Fugitive solicitor Michael Lynn faces extradition

A judge in Brazil is expected to give ruling on Irish Government request to send him back

Michael Lynn who  fled from Ireland in October 2007 with debts of €80 million. Photograph: Federal Police of Brazil

Michael Lynn who fled from Ireland in October 2007 with debts of €80 million. Photograph: Federal Police of Brazil

 

A Brazilian supreme court judge is expected to rule this Tuesday on the Irish Government’s request to extradite fugitive solicitor Michael Lynn back to Ireland.

Mr Lynn has been fighting extradition from Brazil since his arrest in the northeastern city of Recife in August of last year. His request for bail denied, he was held in a prison in the city while his case made its way through Brazil’s federal courts.

As defendants traditionally do not attend the supreme court in Brazil he will not be present at the hearing, which is listed for Tuesday. Documents provided to the Brazilian authorities show that the Director of Public Prosecutions intends to bring 33 separate charges against Mr Lynn, who insists he is innocent.

Company unravelled

Mr Lynn, who is originally from Crossmolina, Co Mayo, fled Ireland in October 2007 with debts of €80 million. By the time his company unravelled, he had amassed 148 properties, 154 bank accounts and assets worth more than €50 million.

The supreme court judge assigned to the case, Marco Aurélio, will deliver his ruling on the Irish Government’s request to four other judges on a panel in Brasília. If none requests further information on the case, the five-member panel will then vote on whether to endorse Judge Aurélio’s decision. But if any of the four other justices ask to review the case, a vote could be postponed until March.

If the panel does vote to extradite, Mr Lynn’s defence team can delay the decision being carried out by demanding clarification on the ruling, though this would be unlikely to prevent his eventual return to Ireland.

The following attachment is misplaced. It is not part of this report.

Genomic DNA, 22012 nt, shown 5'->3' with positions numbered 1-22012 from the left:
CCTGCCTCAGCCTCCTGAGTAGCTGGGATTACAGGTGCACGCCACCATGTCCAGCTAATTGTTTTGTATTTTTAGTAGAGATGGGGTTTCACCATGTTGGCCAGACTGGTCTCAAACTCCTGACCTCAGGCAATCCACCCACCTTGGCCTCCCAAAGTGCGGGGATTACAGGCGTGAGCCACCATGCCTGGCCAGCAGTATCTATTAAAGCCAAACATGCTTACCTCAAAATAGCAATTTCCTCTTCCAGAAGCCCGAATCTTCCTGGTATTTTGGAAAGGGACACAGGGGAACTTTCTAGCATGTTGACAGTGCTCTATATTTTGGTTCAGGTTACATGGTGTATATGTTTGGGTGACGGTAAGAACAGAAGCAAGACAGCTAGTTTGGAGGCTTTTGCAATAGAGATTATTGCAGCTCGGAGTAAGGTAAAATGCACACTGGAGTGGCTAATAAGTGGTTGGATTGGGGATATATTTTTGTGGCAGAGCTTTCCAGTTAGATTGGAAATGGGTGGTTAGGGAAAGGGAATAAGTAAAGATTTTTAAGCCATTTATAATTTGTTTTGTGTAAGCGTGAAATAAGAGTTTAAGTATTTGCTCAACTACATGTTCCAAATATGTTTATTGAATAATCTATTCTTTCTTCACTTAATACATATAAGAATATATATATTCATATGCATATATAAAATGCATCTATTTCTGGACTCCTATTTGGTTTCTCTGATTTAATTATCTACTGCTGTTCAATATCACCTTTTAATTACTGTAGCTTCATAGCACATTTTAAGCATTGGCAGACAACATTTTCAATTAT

Mr Lynn and his wife Bríd Murphy secured permanent residence status through the birth of their son in Brazil, which does not have an extradition treaty with Ireland.

At the time of his arrest, he had been teaching English in Recife and was seeking to invest in the city’s booming property market. Following his detention his wife remained in Recife and subsequently gave birth to their second child.

Mr Lynn had sought to be released from jail, claiming he had contracted tuberculosis as a result of his jailing. But authorities at the Cotel prison said doctors were satisfied with his health and his request was denied. He has been held in a separate unit of the jail away from the general population, meaning he has avoided the worst of the overcrowding and violence associated with Brazilian jails.

Mr Lynn’s presence in Brazil added urgency to talks between Ireland and Brazil on an extradition treaty and the two sides agreed they would treat extradition requests from each other on the basis of reciprocity pending the conclusion of a formal treaty.